Hijacking events, threatening violence, and taking action against non-combatant targets
When Black Lives Matter (BLM) first hit the scene, I was cautiously optimistic. However, this feeling did not last long. After watching members hijack a Sanders rally, reading about how members were insisting on segregated “safe spaces” for black students on college campuses and finally when BLM members stormed a university republican students speech forcing the event to end I became fed up. I already wrote an article that mentioned BLM and this incident, It was in the context of Canadian badass Kevin Vickers’ response to a protestor in Ireland.
Though I have already mentioned the group more than I would care too, I have decided to dedicate an entire piece to my thoughts on BLM. This is because of last week's action by the Toronto chapter of the group, who shut down the Toronto pride parade and forced organizers to sign a list of demands, before allowing the parade to continue.
One of my biggest issues with the group, is how they gain their support. Most of the time pressure groups form in one of two ways. From the top down, or from the grassroots. The AARP used to be an insurance company for seniors before it realized there was more money harassing politicians than selling insurance and became the ubiquitous lobbying group that controls the senior vote. The NRA was founded in the late 1800’s by grassroots gun lovers who wanted to teach safety and become better shots. The group didn’t start lobbying till the 70’s when it realized its members rights were at stake. You may not like their stance on guns, but they formed from the grassroots, gained support, then started lobbying for their members rights. Both of these groups often face criticism for their views (less so the AARP), which is fair as they have inserted themselves into politics. They spent years building up a loyal following, of (literally) card carrying members. This core membership is more concerned with the overall ideology of the group than minor flashes in the pan, and often survives the groups controversy. Regardless of how they got there, and whether or not you agree with them, they sure as hell earned every bit of support they have.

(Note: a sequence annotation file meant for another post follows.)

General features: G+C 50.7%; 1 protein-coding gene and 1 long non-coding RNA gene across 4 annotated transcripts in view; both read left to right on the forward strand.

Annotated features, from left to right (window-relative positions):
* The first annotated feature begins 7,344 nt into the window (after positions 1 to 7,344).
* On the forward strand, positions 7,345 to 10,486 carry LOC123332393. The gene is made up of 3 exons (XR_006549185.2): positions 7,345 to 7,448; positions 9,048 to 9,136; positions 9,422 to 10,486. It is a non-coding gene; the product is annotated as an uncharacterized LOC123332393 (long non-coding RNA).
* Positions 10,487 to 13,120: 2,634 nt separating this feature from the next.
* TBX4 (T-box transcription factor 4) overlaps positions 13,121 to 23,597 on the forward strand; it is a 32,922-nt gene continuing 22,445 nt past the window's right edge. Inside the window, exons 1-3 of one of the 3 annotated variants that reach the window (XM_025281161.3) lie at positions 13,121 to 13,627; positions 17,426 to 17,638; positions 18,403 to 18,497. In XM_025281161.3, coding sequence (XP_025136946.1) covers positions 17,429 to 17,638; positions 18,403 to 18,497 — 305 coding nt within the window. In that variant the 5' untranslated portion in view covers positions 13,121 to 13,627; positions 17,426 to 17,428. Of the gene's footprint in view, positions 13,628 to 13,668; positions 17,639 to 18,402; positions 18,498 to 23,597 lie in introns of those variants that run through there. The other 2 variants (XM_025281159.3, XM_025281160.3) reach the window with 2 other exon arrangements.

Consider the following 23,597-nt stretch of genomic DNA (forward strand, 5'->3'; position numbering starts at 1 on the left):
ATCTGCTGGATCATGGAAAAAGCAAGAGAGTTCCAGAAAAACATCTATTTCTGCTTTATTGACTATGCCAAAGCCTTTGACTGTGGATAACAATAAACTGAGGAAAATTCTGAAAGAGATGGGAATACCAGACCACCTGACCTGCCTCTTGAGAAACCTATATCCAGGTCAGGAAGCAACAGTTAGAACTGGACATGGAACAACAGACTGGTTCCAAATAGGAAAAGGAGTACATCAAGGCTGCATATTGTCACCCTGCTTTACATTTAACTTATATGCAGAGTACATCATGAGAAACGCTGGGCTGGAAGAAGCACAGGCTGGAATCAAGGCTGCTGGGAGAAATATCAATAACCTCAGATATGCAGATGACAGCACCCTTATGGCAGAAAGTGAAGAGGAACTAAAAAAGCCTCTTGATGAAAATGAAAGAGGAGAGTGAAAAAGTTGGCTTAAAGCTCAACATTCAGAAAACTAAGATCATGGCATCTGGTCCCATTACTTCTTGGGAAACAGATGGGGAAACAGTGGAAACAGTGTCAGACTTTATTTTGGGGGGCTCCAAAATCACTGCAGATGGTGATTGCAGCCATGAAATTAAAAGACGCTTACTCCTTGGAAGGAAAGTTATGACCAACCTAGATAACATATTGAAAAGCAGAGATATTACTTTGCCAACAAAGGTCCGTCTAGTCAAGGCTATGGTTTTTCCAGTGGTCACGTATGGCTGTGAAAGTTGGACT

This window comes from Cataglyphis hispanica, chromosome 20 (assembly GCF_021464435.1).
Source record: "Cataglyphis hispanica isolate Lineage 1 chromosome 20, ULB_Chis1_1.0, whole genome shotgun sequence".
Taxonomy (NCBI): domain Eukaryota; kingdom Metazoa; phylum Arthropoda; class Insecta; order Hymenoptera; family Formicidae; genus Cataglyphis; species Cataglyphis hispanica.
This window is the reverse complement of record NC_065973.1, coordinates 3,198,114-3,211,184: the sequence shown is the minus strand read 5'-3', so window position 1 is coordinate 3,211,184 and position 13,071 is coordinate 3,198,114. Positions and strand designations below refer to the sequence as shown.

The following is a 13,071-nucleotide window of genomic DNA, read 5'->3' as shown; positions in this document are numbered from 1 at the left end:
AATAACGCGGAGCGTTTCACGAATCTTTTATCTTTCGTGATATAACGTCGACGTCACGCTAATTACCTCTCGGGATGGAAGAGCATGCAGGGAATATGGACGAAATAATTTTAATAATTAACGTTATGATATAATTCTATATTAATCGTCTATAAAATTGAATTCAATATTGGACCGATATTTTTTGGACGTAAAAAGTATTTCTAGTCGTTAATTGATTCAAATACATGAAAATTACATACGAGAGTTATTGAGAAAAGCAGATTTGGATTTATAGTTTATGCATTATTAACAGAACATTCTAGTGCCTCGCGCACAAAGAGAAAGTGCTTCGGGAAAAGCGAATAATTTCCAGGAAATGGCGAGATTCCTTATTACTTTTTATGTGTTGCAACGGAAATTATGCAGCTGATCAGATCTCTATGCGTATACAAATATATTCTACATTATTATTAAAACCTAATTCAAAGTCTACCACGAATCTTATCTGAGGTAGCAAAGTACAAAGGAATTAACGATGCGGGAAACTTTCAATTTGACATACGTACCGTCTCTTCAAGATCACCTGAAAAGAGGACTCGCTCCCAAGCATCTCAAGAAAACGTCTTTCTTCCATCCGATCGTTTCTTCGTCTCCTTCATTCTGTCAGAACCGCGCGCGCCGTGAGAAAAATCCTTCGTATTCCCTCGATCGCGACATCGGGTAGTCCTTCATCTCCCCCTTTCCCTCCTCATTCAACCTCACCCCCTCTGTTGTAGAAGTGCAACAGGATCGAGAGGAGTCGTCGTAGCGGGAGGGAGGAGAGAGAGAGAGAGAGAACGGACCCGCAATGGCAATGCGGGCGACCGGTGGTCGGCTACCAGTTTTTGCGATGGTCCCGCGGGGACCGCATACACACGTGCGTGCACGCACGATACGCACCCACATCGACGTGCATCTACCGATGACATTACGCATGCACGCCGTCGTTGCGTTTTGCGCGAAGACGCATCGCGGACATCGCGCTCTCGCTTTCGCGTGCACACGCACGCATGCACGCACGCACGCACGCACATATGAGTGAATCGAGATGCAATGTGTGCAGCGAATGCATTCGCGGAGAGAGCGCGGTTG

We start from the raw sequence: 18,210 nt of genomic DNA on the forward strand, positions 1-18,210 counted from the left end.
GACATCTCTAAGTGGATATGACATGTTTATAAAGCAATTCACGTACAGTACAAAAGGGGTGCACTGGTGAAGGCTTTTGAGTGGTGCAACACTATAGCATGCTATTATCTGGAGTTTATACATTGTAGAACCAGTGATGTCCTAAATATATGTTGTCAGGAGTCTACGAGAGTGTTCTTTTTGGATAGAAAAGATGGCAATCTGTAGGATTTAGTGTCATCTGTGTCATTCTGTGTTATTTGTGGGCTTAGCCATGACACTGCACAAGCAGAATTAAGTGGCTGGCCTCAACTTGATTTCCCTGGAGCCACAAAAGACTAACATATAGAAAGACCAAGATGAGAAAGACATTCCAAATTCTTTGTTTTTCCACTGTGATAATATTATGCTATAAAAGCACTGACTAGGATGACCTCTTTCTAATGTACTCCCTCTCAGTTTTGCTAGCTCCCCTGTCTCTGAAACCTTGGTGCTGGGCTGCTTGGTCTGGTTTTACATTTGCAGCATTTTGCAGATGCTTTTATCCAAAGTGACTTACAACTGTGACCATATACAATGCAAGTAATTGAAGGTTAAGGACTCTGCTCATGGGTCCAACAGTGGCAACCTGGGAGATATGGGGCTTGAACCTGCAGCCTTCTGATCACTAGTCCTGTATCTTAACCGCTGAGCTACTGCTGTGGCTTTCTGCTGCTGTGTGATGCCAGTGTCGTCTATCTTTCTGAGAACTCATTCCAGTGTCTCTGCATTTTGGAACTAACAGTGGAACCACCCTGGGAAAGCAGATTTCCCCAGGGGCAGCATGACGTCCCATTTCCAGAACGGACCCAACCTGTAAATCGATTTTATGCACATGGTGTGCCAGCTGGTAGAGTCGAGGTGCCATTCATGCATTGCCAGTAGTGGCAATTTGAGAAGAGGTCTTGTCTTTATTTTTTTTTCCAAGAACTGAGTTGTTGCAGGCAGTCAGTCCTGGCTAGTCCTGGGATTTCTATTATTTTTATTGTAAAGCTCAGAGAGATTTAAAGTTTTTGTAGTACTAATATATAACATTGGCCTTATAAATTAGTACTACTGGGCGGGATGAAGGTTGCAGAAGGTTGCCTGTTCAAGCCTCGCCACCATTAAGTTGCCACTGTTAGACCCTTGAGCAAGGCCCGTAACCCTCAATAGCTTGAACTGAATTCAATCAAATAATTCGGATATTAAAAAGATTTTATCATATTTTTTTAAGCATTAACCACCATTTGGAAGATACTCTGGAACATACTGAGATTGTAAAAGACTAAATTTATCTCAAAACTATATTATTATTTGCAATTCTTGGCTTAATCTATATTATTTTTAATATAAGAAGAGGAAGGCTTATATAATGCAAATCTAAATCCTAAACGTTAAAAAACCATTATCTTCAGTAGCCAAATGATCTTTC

BLM has come up with another way of doing things. Instead of taking a large organization with many members and converting it to a political vessel, or slowing building up membership from the grassroots and uniting a group of people, instead of the traditional methods of political activism they came up with:
Cause-hijacking. As I mentioned earlier, one of the first times this came to my attention was a Bernie Sanders speech in Seattle. In that instance BLM members simply walked up to the podium and grabbed the mic until they got their demands. In this case a simple moment of silence and acknowledgement from Mr. Sanders. They have now moved up and on and instead of simply asking for a brief bit of respect or consideration, they demand their way, or that the event they decide to hijack must end.
This is without a doubt a new form of terrorism. The reason I have stayed away from that word so far is that it usually involves violence which, to be fair, BLM has toed right on the line. While their actions are very angry, and even aggressive (see my BLM / Kevin Vickers article) they are not by definition violent. The definition of terrorism I learned near a decade ago in High School poli-sci was “violence directed as non-combatant targets designed to create fear, in order to influence political opinion”. There is little doubt that BLM has used intimidation, and fear in their tactics. Organizers from Toronto pride have come out said the reason they signed the demands made by BLM was to continue the parade, and that they will not necessarily honour the demands. They were scared the parade would end, and while under this duress complied with BLM’s demands. While this is not violence per se, it is certainly not a peaceful protest either.
I think that if a group blockades, or otherwise impedes an event, then essentially demands ransom to allow it to continue, this meets the standards for “political violence”. As the Pride parade had given BLM a float, as well as the fact that until BLM held up the parade Pride Toronto had no idea what BLM was up to, and that pride is nowadays a celebration/parade in support of acceptance (not the anti police event it started as) I believe that participants in the parade, and those watching it, did not intend to start a political debate, therefore they meet the definition of “political non-combatants”. Influencing political opinion barely needs and explanation, but as this is a city wide public event, and the group demanded civil servants be excluded, as well as demanding an increase in their representation it is clear their motives are political, as it is also clear they are forcing, rather than requesting, their objectives in contrast to our entire democratic system.
For these reasons I believe it is start time people treated BLM as the group they really are. They are not a pressure group, they are not a grassroots movement, they are political terrorists, and they are putting democracy at risk.